Cell Phones Prevail as Dominant U.S. Electronic Device. Distracted Driving Enabler Now Owned by 85% of Adults


However, 9% of adults do not own any of the devices surveyed, including 43% age 75 and older.

Cell phones are now the most prevalent electronic device among U.S. adults, with an 85% ownership rate, and 90% of all adults—including 62% of those ages 75 and older—living in a household with at least one working cell phone.

These are among the results of a new report just released by the Pew Research Center’s Internet & American Life Project, which explored ownership cell phones, computers, mp3 players and other electronic devices that are becoming pervasive in people’s lives.

Cell phones pose a problem since they are now responsible for nearly 5,500 people killed and half a million more injured in distracted driving crashes annually, according to the National Highway Traffic Safety Administration.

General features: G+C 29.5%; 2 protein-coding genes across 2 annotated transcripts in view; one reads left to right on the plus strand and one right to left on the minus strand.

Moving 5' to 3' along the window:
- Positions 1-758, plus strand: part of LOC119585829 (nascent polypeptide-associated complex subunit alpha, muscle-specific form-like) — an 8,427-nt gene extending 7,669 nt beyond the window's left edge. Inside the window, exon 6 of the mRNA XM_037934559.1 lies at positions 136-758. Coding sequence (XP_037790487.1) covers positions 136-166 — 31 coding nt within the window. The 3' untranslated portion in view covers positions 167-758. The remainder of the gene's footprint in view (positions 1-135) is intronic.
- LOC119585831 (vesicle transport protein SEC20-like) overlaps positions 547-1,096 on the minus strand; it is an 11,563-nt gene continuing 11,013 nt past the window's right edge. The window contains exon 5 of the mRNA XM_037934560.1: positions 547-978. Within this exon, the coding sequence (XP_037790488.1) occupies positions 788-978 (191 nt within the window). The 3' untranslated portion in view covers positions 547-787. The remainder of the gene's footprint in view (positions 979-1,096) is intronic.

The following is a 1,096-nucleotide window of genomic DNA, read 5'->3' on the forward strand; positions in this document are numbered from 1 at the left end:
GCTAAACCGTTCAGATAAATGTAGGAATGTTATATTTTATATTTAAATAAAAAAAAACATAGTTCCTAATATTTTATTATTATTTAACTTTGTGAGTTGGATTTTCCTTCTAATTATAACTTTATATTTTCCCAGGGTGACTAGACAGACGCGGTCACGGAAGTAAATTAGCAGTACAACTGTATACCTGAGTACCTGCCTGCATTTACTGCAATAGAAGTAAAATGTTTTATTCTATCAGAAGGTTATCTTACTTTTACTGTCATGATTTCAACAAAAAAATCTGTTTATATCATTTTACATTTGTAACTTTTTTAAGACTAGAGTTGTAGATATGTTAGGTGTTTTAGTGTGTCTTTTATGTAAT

The auto industry and electronics makers whose devices are enabling distracted driving show little interest in helping to curb this growing safety problem.

However, roughly one in 11 (9%) of adults surveyed do not own any of the devices asked about, including 43% of adults age 75 and older.

Not surprisingly, younger adults are leading the way in increased mobility, preferring laptops to desktops and using their cell phones for a variety of functions, including internet, email, music, games, and video viewing.

Overall, only 5% of adults own an e-book reader, and 4% own an iPad or other tablet computer.

The Pew findings are based on a survey of 3,001 American adults (ages 18 and older) conducted between 9 August and 13 September 2010. The margin of error is +/- 3 percentage points. Interviews were conducted in English and Spanish, and the survey included 1,000 cell phone interviews.

About Ken Zino

Ken Zino is an auto industry veteran with global experience in print, broadcast and electronic media. He has auto testing, marketing, public relations and communications expertise garnered while working in Asia, Europe and the U.S.
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